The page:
Health Care Reform: On the Horizon
Editorial Note - APS is devoting a significant amount of our 2013 publications to the topic of Health Care Reform.
Just the Facts on Health Care Reform
With the passing of the Affordable Care Act in 2010, we have already seen a myriad of changes in our healthcare system. The signing of this monumental health care reform legislation required companies to adapt quickly in order to avoid any errors or penalties. Let’s recap what has occurred so far:
- Small Business Tax Credits - small businesses received a tax credit worth up to 35% of the employer’s contribution to employee’s health insurance and small non-profits received up to a 25% credit.
- Adult Children - health plans are now required to cover dependents to age 26.
- Early Retirees - creates temporary reinsurance program for employers providing health insurance coverage to retirees over age 55 who are not eligible for Medicare.
- Medical Loss Ratio - plan requirements to spend 85% of premium on claims for large plans and 80% for small plans. Available rebates to enrollees if thresholds not satisfied.
- Flexible Spending Accounts - Over the counter (OTC) products can no longer be reimbursed through health FSAs, HRAs, or HSAs unless prescribed by a physician.
- HSA Tax Penalty - 20% penalty tax on distributions from HSAs not for qualified medical expenses.
- Simple Cafeteria Plans - plans available for small businesses with no more than 100 employees.
- Workplace Wellness Grants - grants available for eligible employers establishing comprehensive workplace wellness programs starting fiscal year 2011.
- 2011 W-2 Reporting - W-2 forms issued to employees for calendar year 2011 had the option to report the total value of health benefits paid by both the employer and employee.
- 2012 W-2 Reporting - W-2 forms issued to employees for calendar year 2012 are now mandated to disclose the employer portion of health benefits, resulting in reporting the total health coverage for each employee. This is only required by companies who file more than 250 W-2 forms for calendar year 2012. Additionally, if your company is required to report, you must also include applicable deductions.
Changes This Year
Here are the changes occurring in 2013:
- Flexible Spending Accounts - $2,500 cap on health FSAs. Notice 2012-40 gives further detail on what cafeteria plans are not subject to this contribution limit and additional information on compliance.
- Notice of Marketplaces and Subsidies - Effective October 1, 2013 employers are required to provide existing employees with a written notice of Health Insurance Marketplaces and potential subsidies available. New employees must receive the notice within 14 days of their hire date moving forward. The Department of Labor (DOL) has issued model notices with appropriate language.
- Additional Medicare Tax - tax on individuals earning more than $200,000 and joint filers earning more than $250,000, increase in the Medicare portion of FICA taxes from 1.45% to 2.35% and 3.8% Medicare tax on net investment income.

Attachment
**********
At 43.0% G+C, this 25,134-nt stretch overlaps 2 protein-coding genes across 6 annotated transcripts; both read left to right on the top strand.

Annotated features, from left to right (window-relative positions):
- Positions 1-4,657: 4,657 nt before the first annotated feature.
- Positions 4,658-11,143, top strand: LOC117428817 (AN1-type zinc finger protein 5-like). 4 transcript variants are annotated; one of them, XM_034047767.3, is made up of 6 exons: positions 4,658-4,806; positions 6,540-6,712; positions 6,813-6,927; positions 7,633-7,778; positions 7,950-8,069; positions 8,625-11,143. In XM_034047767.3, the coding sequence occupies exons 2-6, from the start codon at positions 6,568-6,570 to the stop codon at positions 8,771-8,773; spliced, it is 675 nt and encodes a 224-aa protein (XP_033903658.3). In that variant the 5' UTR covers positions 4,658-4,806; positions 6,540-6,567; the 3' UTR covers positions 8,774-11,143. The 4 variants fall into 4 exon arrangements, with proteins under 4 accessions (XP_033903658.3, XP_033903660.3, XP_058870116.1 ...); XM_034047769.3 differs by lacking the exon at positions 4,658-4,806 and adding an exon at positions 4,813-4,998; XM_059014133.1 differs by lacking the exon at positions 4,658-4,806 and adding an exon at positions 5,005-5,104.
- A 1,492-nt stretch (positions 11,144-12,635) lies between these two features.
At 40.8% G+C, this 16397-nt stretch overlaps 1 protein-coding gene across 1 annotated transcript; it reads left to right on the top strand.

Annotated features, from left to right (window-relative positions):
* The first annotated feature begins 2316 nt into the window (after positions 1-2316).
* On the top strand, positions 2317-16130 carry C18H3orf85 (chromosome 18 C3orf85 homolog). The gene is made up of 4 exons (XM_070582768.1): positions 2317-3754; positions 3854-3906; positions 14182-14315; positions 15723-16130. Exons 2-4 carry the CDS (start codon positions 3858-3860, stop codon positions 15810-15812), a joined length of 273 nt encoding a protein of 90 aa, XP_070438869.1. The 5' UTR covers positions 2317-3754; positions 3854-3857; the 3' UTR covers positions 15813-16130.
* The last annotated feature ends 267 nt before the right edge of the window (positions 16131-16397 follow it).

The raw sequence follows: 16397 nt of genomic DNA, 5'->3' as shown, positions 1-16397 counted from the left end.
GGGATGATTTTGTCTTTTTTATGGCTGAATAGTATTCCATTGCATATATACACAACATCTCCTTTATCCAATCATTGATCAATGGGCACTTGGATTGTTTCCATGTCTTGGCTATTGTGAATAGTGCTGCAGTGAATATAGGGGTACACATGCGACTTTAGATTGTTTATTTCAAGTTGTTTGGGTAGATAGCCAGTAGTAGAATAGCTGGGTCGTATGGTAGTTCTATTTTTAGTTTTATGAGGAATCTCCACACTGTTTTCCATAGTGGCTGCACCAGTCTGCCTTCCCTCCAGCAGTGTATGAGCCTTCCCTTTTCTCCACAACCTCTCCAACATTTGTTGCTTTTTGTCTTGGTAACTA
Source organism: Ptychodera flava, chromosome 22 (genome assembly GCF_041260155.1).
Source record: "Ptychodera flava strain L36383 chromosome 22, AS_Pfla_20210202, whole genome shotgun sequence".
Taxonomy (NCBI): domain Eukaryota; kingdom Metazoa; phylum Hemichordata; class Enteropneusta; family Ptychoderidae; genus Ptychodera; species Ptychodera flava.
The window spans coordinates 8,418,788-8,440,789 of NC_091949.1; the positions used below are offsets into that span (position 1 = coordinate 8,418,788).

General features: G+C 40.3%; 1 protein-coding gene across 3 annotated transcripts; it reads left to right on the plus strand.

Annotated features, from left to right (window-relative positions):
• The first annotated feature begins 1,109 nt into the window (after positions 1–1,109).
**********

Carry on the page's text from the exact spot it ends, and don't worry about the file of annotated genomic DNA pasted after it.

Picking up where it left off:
- Retiree Prescriptions - companies will have to pay tax on the retiree drug subsidies they receive from the government.
Changes to Come
- Small Business Tax Credits - tax credits for small business (with no more than 25 employees and no more than $50,000 of average annual wages) to increase. Up to a 50% tax credit when the employer contributes at least 50% of the employee-only premium cost.
- Benefits Waiting Periods - including grandfathered plans, prohibition of waiting periods in excess of 90 days.
- Pre-Existing Conditions - including grandfathered plans, prohibition of pre-existing condition exclusions for all plan participants.
- State Marketplaces - each state may be required to have a Marketplace established for small groups (1-50 or 1-100 employees, depending on state law) and individuals.
- Wellness Programs - program incentives which may increase to 30%-50% of the cost of coverage for reward-based wellness programs.
- Annual Limits - new plans and existing group plans will not be able to impose annual dollar limits on the amount of coverage an individual may receive.
Delayed Until 2015
- Individual Mandate - penalties imposed on individuals without approved health care coverage.
- Employer Mandate - companies that employ 50 or more full time workers will be required to provide health coverage. For additional information, see Notice 2011-36.
Delayed Until Further Notice
- Automatic Enrollment - companies with more than 200 full-time employees must automatically enroll new employees in the health plan.
- Large Employers and Marketplaces - large employers (more than 100 full-time employees) may enter the state Marketplaces, subject to state law.
- High Cost Health Plans - “Cadillac plan” excise tax imposed on high-cost health plans that exceed $10,200 for individual coverage and $27,500 for family coverage.
How APS Can Help
The Additional Medicare Tax and reporting the employer portion of health benefits information presented in this article are handled by our payroll tax services and built in to APS features.
What Does This Mean for Your Company?
While it’s still up in the air if some of these changes will occur, it’s better to be safe than sorry. Preparing for these changes now will ensure that your company is ahead of the curve in staying compliant.
Visit our Affordable Care Act page for the latest updates on Health Care Reform and the Affordable Care Act.